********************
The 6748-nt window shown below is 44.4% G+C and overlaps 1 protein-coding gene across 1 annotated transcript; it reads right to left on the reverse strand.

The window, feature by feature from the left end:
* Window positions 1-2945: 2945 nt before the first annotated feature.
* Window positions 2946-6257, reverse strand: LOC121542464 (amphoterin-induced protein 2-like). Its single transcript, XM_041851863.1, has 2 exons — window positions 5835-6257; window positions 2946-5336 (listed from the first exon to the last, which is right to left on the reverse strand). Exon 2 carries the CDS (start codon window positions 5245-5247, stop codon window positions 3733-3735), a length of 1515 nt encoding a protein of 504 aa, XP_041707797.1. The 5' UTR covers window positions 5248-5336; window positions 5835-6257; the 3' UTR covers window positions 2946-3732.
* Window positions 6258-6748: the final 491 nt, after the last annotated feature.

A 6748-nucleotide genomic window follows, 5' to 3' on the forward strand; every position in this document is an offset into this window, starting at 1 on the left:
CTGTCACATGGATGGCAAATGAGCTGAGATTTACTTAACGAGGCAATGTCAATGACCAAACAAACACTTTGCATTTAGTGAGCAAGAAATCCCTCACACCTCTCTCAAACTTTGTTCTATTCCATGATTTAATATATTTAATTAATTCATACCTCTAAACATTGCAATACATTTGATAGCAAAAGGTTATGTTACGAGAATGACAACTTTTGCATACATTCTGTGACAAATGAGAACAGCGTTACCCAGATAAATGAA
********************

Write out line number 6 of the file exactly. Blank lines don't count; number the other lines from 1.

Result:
A 6748-nucleotide genomic window follows, 5' to 3' on the forward strand; every position in this document is an offset into this window, starting at 1 on the left: